PGA professional GRANT HEPBURN demonstrates the correct hand and ball positions for chipshots and explains why it is so important to get this right.
We have all been taught that one of the keys to effective chipping around the greens is to keep the ball back in your stance and your hands ahead of the ball through impact. This helps to ensure that we hit down on the ball, striking it cleanly before the club makes contact with the turf.
It’s a particularly effective technique when you’re facing a long chip with a lot of green to work with and can hit a low, running shot.
However, I sometimes see that ammies take this advice to the other extreme and end up overdoing it, which can lead to its own set of problems. Having the ball too far back in your stance creates an overly steep swing that can change the bounce angle of your wedge.
Getting it right
In this correct sequence, I set up with the ball close to the middle of my stance, with my hands only marginally ahead of the ball.
This allows my clubface to naturally rotate in the backswing, into a square position, where the toe of the club points to the sky.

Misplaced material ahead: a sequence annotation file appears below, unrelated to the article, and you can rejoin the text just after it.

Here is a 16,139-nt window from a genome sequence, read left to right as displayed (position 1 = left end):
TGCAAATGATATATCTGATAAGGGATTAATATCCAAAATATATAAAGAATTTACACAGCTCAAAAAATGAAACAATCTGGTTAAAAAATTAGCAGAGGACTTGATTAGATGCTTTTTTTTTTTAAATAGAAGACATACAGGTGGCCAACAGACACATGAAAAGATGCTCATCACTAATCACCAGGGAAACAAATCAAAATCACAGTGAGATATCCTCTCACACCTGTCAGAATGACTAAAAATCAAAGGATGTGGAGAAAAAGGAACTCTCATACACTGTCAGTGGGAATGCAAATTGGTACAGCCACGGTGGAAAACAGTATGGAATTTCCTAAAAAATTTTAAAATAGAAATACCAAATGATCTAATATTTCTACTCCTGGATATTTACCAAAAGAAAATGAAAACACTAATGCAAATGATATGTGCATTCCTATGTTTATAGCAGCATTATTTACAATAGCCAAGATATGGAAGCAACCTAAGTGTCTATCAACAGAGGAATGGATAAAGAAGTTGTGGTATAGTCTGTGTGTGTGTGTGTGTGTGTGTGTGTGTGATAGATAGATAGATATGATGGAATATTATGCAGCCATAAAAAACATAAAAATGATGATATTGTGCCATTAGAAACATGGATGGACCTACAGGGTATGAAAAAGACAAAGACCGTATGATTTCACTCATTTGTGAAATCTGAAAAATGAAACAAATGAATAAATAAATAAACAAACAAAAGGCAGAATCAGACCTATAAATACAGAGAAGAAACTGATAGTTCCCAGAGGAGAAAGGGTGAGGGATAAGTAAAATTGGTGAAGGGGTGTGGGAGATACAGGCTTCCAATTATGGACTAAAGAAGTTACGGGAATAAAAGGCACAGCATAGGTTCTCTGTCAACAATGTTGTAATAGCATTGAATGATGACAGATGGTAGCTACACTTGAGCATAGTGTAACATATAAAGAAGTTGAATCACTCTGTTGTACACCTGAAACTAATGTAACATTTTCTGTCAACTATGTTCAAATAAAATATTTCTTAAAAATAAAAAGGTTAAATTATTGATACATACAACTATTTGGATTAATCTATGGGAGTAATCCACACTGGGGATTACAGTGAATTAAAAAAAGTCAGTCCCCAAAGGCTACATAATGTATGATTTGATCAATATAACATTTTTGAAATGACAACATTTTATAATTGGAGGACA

When you do this, the clubface is encouraged to return to the ball with a square (neutral) face and, most importantly, the bounce underneath the clubhead can be used effectively.
Bounce is the angle created between the leading edge of the club and the lowest point of the sole. This is the area of the club that hits through the ground as it contacts the ball.
Bounce is really important in chipping, as it helps the club to skim across the top of the grass without digging in.
It also provides forgiveness for marginal mis-hits in the impact area because a slight mis-hit will be helped by the bounce of the club, which will act like a rudder and stop the club from getting stuck in the turf.
Getting it wrong
In this incorrect sequence, I have set up the ball too far back in my stance and my hands are too far forward. As a result, my clubface will be closed in my backswing and in my downswing.
You can see how my clubface is no longer toe up, and the face is pointing towards the ground.
The problem here is that the leading edge of the clubface will reach the ground first and will likely come into contact with the turf, which will result in it digging into the ground and becoming stuck.
Any mishap will result in a mis-hit shot because the club will stick into the ground and disrupt the stroke through impact.
– This article first appeared in the November 2023 issue of Compleat Golfer magazine.